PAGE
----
Description This application is a continuation-in-part application of U.S. patent application Ser. No. 08/937,120 filed Sep. 24, 1997 abandoned. The United States Government has rights in this invention pursuant to Contract No. DE-AC07-94ID13223 between the United States Department of Energy and Lockheed Martin Idaho Technologies Company. 1. Field of the Invention The present invention relates to a flow meter for measuring the flow of very high void fraction multi-phase fluid streams. More particularly, the present invention relates to an apparatus and method in which multiple pressure differentials are used to determine mass flow rates of gas and liquid phases of a predominantly gas fluid stream to thereby determine the mass flow rate of each phase. 2. State of the Art There are many situations where it is desirable to monitor multi-phase fluid streams prior to separation. For example, in oil well or gas well management, it is important to know the relative quantities of gas and liquid in a multi-phase fluid stream, to thereby enable determination of the amount of gas, etc. actually obtained. This is of critical importance in situations, such as off-shore drilling, in which it is common for the production lines of several different companies to be tied into a common distribution line to carry the fuel back to shore. In the prior art, a common method for metering a gas is to separate out the liquid phase, but a separation system in not desirable for fiscal reasons. When multiple production lines feed into a common distribution line, it is important to know the flow rates from each production line to thereby provide an accurate accounting for the production facilities. In recent years, the metering of multi-phase fluid streams prior to separation has achieved increased attention. Significant progress has been made in the metering of multi-phase fluids by first homogenizing the flow in a mixer then metering the pseudo single phase fluid in a venturi in concert with a gamma densitometer or similar device. This approach relies on the successful creation of a homogenous mixture with equal phase velocities, which behaves as if it were a single phase fluid with mixture density {overscore (ρ)}=αρ The fact that the phases are partially or fully separated, and consequently have phase velocities which are significantly different (slip), complicates the metering problem. The presence of the liquid phase distorts the gas mass flow rate measurements and causes conventional meters, such as orifice plates or venturi meters, to overestimate the flow rate of the gas phase. For example the gas mass flow can be estimated using the standard equation where m Other simple solutions have been proposed to solve the overestimation of gas mass flow rate under multi-phase conditions. For example, Murdock, ignores any interaction (momentum exchange) between the gas and liquid phases and proposed to calculate the gas mass flow if the ratio of gas to liquid mass flow is known in advance. See Murdock, J. W. (1962). Two Phase Flow Measurement with Orifices, ASME Journal of Basic Engineering, December, 419-433. Unfortunately this method still has up to a 20% error rate or more. Another example of a multi-phase measurement device in the prior art, is U.S. Pat. No. 5,461,930, to Farchi, et al, which appears to teach the use of a water cut meter and a volumetric flow meter for measuring the gas and liquid phases. This invention is complicated must use a positive displacement device to measure the liquid and gas flow rates so it can avoid the problem of slip between the gas and liquid phases. This system does not appear to be effective for liquid fractions below (5%-10%). As mentioned earlier, other such prior art systems such as U.S. Pat. No. 5,400,657 to Kolpak, et al, are only effective for multi-phase fluid flows where the gas fraction is 25% of the volume and the liquid is 75% of the volume. Other volumetric measuring devices such as U.S. Pat. No. 4,231,262 to Boll, et al, measure a flow of solids in a gas stream. For example, coal dust in a nitrogen stream may be measured. Although these types of devices use pressure measuring structures, they are not able to address the problem of measuring a liquid fraction in a multi-phase flow where the liquid phase is less than 10% or even 5% of the overall volume. Measuring a liquid and gas is significantly different from measuring a gas with a solid particulate. The mass of the liquid is significant and not uniform throughout the gas. Incorrectly measuring the liquid throws off the overall measurements significantly. Furthermore, such devices which have two pressure measuring points on the venturi throat, do not take into account the fact that a pressure drop is caused by the interaction between the gas and liquid phases and must be calculated for accordingly. While past attempts at metering multi-phase fluid streams have produced acceptable results below the ninety to ninety five percent (90-95%) void fraction range, they have not provided satisfactory metering for the very high void multi-phase flows which have less than five to ten (5-10%) non-gas phase by volume. When discussing large amounts of natural gas or other fuel, even a few percent difference in the amount of non-gas phase can mean substantial differences in the value of a production facility. For example, if there are two wells which produce equal amounts of natural gas per day. The first well produces, by volume, 1% liquid and the second well produces 5% liquid. If a conventional mass flow rate meter is relied upon to determine the amount of gas produced, the second well will erroneously appear to produce as much as 20-30% more gas than the first well. Suppose further that the liquid produced is a light hydrocarbon liquid (e.g. a gas condensate such as butane or propane) which is valuable in addition to the natural gas produced. Conventional meters will provide no information about the amount of liquid produced. Then if the amount of liquid produced is equally divided between the two wells, the value of the production from the first well will be overestimated while the production from the second well will be underestimated. To properly value the gas and liquid production from both wells, a method of more accurately determining the mass flow rate of both the gas and liquid phases is required. The prior art, however, has been incapable of accurately metering the very high void multi-phase fluid streams. In light of the problems of the prior art, there is a need for an apparatus and method that is less complex and provides increased accuracy for very high void multi-phase fluid streams. Such an apparatus and method should be physically rugged, simple to use, and less expensive than current technology. It is an object of the present invention to provide an improved apparatus and method for metering very high void multi-phase fluid streams. It is another object of the present invention to provide an apparatus and method which increases the accuracy of metering with respect to both the gas phase and the liquid phase when measuring very high void multi-phase fluid streams. It is still another object of the present invention to provide such an apparatus and method which does not require homogenization or separation of the multi-phase fluid in order to determine flow rate for each of the phases. The above and other objects of the invention are realized in a specific apparatus for metering the phases of a multiple phase fluid. The flow meter includes a cross-sectional area change in the flow conduit such as a venturi with an elongate passage. Disposed along the elongate passage is a converging section, an extended throat section, and a diffuser. The flow meter also includes three or more pressure monitoring sites which are used to monitor pressure changes which occur as the multi-phase fluid passes through the elongate passage and venturi. These pressure changes, in turn, can be processed to provide information as to the respective flow rates of the phases of the multi-phase fluid. By determining the flow rates of the components of the multi-phase fluid, the amount of natural gas, etc., can be accurately determined and accounting improved. The above and other objects, features and advantages of the invention will become apparent from a consideration of the following detailed description presented in connection with the accompanying drawings in which: FIG. 1 shows a side, cross-sectional view of a differential pressure flow meter with pressure measuring ports; FIG. 2 shows a side, cross-sectional view of a differential pressure flow meter with an round shoulder; FIG. 3 is a flow chart showing the steps required to calculate the mass flow in a multiphase flow. Reference will now be made to the drawings in which the various elements of the present invention will be given numeral designations and in which the invention will be discussed so as to enable one skilled in the art to make and use the invention. It is to be understood that the following description is only exemplary of the principles of the present invention, and should not be viewed as narrowing the pending claims. Turning now to FIG. 1, there is shown another differential pressure flow meter, generally indicated at The geometry and conduit diameter of the flow obstruction will vary depending on the particular application. The conduit may be larger or smaller depending on the specific flow rate, pressure, temperature and other similar factors. One important characteristic of the flow meter is that the preferred contraction ratio in the conduit should be between 0.4 and 0.75. The contraction ratio is defined as the ratio of the throat diameter An example of one possible set of conduit measurements will now be given, but it should be realized that the actual geometry will depend on the volume and size of the specific application. In one embodiment of the invention, the inlet section In order to monitor the pressure differentials caused by the changes in fluid velocity, the differential pressure flow meter shown in FIG. 1 utilizes up to four different measurement points. Each pair of pressure measurement points defines a pressure differential. Only two pressure differential measurements are required to determine the gas and liquid flow rates. The preferred pressure differentials are ΔP It should also be apparent based on this disclosure that the combination of pressure differentials ΔP Now the pressure ports will be described more specifically. A first pressure measuring port A second pressure measuring port Distally from the second pressure measuring port The respective pressure measuring ports In an alternative embodiment of the invention, a fourth pressure measuring port The pressure differential (ΔP It should also be realized that different angles and lengths can be used for the venturi constriction and the extended throat of the venturi tube. In fact, the converging section of the venturi is not required to gradually taper. FIG. 2 shows a converging section It is vital that the correct method be used in the current invention to estimate the gas and fluid mass flow. Otherwise errors in the range of 20% or more will be introduced into the measurements, as in the prior art. Reliable metering of high void fraction multi-phase flows over a wide range of conditions (liquid loading, pressure, temperature, and gas and liquid composition) without prior knowledge of the liquid and gas mass flow rates requires a different approach than the simple modification of the single phase meter readings as done in the prior art. Conceptually, the method of metering a fluid flow described here is to impose an acceleration or pressure drop on the flow field via a structure or venturi constriction and then observe the pressure response of the device across two pressure differentials as described above. Because the multi-phase pressure response differs significantly from that of a single-phase fluid, the measured pressure differentials are a unique function of the mass flow rates of each phase. As described above, the gas and liquid phases are strongly coupled. When the gas phase accelerates in the converging section of the nozzle, the denser liquid phase velocity appreciably lags that of the lighter gas phase. In the extended throat region, the liquid phase continues to accelerate, ultimately approaching its equilibrium velocity with respect to the gas phase. Even at equilibrium, significant velocity differences or slip will exist between the gas and liquid phases. A method for accurately calculating the gas and liquid mass flows in an extended venturi tube will now be described. (A derivation of the method is shown later.) This method uses the four values which are determined though testing. These values are: ΔP First, the gas density for the gas flow must be calculated based on the current gas well pressure and temperature. This is done using the following equation which uses English units. Any other consistent set of units may also be used with appropriate modifications to the equations. where rho P is the pressure upstream from the venturi in pounds per square inch (psi); and T is the temperature upstream from the venturi in degrees Fahrenheit. The value of rho The second step is finding a normalized gas mass flow rate based on the square root of a pressure difference across the contraction multiplied by a first predetermined coefficient, and the square root of a measured pressure differential across a venturi throat. The normalized gas mass flow rate is found using the following equation: where A, B, and C are experimentally determined constants required to calculate gas mass flow rate; ΔP ΔP Calculating the normalized gas mass flow rate is important because it allows the meter to be applied to the wells or situations where the pressure or meter diameter for the liquids present are different than the conditions under which the meter was originally calibrated. This means that the meter does not need to be calibrated under conditions identical to those present in a particular application and that the meter may be sized to match the production rate from a particular well. The functional form of Equation 2 is arrived at by derivation from the conservation of mass and energy followed by a simplifying approximation. Other functional forms of Equation 2 can be used with equivalent results. The functional form of Equation 2 is consistent with the conservation laws and provides a good representation of the calibration data. The third step is computing a gas mass flow rate using the normalized gas mass flow rate, the gas density, and a contraction ratio of the venturi tube. The equation for calculating the gas mass flow rate from these quantities is where mgm is the normalized gas mass flow rate; A β is the contraction ratio of the throat area; and rho The fourth step is estimating the gas velocity in the venturi tube throat. The equation for estimating the gas velocity is: where m rho A The fifth step is calculating the pressure drop experienced by the gas phase due to work performed by the gas phase in accelerating the liquid phase between an upstream pressure measuring point and a pressure measuring point in the distal end of the venturi throat. The pressure drop is calculated as follows: where ΔP rho u β is the contraction ratio of the throat area to the upstream area. It is important to note that the calculations outlined in steps two and five are important because they allow for estimating the mass flow of each phase. Step six is estimating the liquid velocity (u where ΔP ΔP rho gcfw is a constant which characterizes wall friction. The preferred value for gcfw is defined as 0.062. This value may be adjusted depending on different venturi geometries or different fluids. The seventh step is computing the friction between the liquid phase and a wall in the venturi which is performed: where gcfw is a constant which characterizes wall friction; rho u The eighth step is calculating the total mass flow rate based on the measured pressure in the venturi throat, the calculated friction and the gas velocity. The equation for this is: where ΔP β is the contraction ratio of the throat diameter to the upstream diameter; and u The liquid mass flow rate can now be calculated as the difference between the total and gas mass flow rates.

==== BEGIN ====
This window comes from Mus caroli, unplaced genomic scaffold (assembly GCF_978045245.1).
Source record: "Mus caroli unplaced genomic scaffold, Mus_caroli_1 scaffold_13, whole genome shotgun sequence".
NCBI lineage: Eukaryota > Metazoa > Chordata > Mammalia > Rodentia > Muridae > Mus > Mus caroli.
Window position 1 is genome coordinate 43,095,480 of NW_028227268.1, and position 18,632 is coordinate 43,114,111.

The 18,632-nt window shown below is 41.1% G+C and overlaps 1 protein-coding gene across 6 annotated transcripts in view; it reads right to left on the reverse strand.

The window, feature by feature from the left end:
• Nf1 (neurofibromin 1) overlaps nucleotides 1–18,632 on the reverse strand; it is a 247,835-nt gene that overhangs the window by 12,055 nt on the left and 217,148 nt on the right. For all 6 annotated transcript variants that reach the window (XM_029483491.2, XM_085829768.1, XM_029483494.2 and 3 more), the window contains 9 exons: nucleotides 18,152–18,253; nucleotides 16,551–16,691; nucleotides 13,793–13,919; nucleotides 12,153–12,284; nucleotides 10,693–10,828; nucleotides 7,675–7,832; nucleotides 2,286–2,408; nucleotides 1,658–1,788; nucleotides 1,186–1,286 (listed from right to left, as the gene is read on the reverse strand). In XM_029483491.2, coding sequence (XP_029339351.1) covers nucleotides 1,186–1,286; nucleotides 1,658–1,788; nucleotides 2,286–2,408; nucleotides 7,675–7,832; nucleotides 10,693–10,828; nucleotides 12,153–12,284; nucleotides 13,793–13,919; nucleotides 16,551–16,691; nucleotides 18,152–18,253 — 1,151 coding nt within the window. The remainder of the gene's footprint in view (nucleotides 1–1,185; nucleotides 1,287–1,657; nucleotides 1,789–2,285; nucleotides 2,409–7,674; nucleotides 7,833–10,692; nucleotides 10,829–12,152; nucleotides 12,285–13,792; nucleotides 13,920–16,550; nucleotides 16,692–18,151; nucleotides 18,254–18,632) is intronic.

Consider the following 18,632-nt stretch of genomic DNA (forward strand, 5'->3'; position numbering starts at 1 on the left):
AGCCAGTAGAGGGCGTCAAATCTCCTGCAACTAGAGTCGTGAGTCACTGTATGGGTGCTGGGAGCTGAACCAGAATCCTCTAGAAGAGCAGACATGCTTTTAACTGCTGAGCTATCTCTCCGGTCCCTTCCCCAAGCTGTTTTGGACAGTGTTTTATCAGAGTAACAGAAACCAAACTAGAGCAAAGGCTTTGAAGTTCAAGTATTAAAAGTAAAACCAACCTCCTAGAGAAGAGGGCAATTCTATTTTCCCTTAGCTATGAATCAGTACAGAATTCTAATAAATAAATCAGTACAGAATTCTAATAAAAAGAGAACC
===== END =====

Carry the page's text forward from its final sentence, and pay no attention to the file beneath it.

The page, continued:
wherein m m Calculating the gas mass flow rate, total mass flow rate, and liquid mass flow rate using the method outlined above is much more accurate than the prior art. The accuracy of method outlined above is within ±4% for the gas phase, ±5% for the liquid phase, and ±4% for the total mass flow. This accuracy can even be increased using measured calibrations for a specific installation to benchmark the readings. FIG. 3 shows a summary of the method used to accurately calculate the mass flow through the elongated venturi. The method for determining the mass flow of the high void fraction fluid flow and the gas flow includes steps which were described with Equations 1-9. Referring to FIG. 3, the first step is calculating a gas density for the gas flow Now a discussion of the theoretical derivations will be outlined which produced the method described above. The theoretical derivation is based on the physical laws describing the conservation of mass and energy for both the gas and liquid phases. The conservation of mass and energy equations for each phase are shown below where the subscript In Equations 10, α is void fraction, ρ The gas phase energy equation can be rewritten using the equation for the gas phase mass flow rate, where D is the diameter of the upstream piping, d is the throat diameter, β=d/D is the contraction ratio, and ΔP With the approximation that α For single-phase flow ΔP As shown in the introduction, if the Equation 13 above is used under multiphase conditions, the mass flow rate of the gas phase can be significantly overestimated. Under multiphase conditions the mass flow rate of the gas phase is given by: where α
where C where it has been assumed that α We have assumed that α If the ratio of liquid to gas flow rate is known a priori with certainty then the mass flow rate of the liquid phase can be directly obtained from m Unfortunately, without accurate independent knowledge of α or (1−α) the liquid mass flow rate cannot be obtained directly from one-dimensional theory. The velocity of the liquid phase can, however, be estimated directly as now described. Once the mass flow rate of the gas phase is determined the ΔP Equation 17 allows us to derive Equation 5 in the calculation method. Rearranging the liquid phase energy equation yields and using the expression for the mass flow rate of liquid results in: With the assumption that the liquid velocity u If we consider the gas and liquid phases together but allow their velocities to differ, the total mass flow rate can be written as: where the density term in brackets is the effective density, ρ The second term on the right hand side is the friction loss assuming that only the liquid phase is in contact with the wall. The equation can be rearranged to yield the total mass flow rate The total mass flow rate m As previously noted in the discussion of the measurement of the gas mass flow rate, if the flow rates of each phase are accurately known at the time of installation, measurement performance over a reasonable range of mass flow rates can be significantly enhanced. The uncertainty in the gas mass flow rate measurement can be reduced to <0.5% of reading by benchmarking even if the gas and/or liquid mass flow rates change by ±50%. Similarly, the uncertainty in the total mass flow rate can be reduced by <2% of reading for the same ±50% changes in gas and/or liquid mass flow rates. The corresponding improvement in accuracy of the liquid phase measurement is also significant. Because the liquid mass flow rate measurement is dependent on both the gas phase and total mass flow rate measurements, the uncertainty is also sensitive to changes in both gas and liquid mass flow rate. If the liquid mass flow rate measurement is benchmarked at an initial value, the data indicate that the accuracy attainable is ±20% of reading for changes in gas mass flow rate in the range of ≦±15% and/or changes in liquid mass flow rate in the range of ≦±25%. The uncertainty in the liquid mass flow rate quoted in terms of percent of total mass flow rate becomes ±1%. Measurement uncertainties can be significantly reduced if flow rates are accurately known at time of meter installation or periodically measured by separation and separate metering during the service life of the meter and the well. Because the liquid phase is generally only a small fraction of the total mass flow rate the uncertainty in its measurement is inherently high. If the void fraction a is accurately and independently measured, the liquid mass flow rate can be calculated directly from m Patent Citations